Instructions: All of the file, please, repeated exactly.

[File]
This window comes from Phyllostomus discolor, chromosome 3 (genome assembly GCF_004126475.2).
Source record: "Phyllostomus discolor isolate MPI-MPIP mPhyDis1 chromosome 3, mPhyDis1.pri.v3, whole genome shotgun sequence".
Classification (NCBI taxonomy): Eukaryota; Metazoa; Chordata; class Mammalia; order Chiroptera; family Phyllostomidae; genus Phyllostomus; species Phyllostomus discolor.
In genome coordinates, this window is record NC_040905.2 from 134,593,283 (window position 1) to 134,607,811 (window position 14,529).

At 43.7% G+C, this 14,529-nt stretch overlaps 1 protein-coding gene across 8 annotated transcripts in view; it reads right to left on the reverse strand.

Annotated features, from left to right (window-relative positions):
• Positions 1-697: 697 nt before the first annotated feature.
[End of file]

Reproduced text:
This window comes from Phyllostomus discolor, chromosome 3 (genome assembly GCF_004126475.2).
Source record: "Phyllostomus discolor isolate MPI-MPIP mPhyDis1 chromosome 3, mPhyDis1.pri.v3, whole genome shotgun sequence".
Classification (NCBI taxonomy): Eukaryota; Metazoa; Chordata; class Mammalia; order Chiroptera; family Phyllostomidae; genus Phyllostomus; species Phyllostomus discolor.
In genome coordinates, this window is record NC_040905.2 from 134,593,283 (window position 1) to 134,607,811 (window position 14,529).

At 43.7% G+C, this 14,529-nt stretch overlaps 1 protein-coding gene across 8 annotated transcripts in view; it reads right to left on the reverse strand.

Annotated features, from left to right (window-relative positions):
• Positions 1-697: 697 nt before the first annotated feature.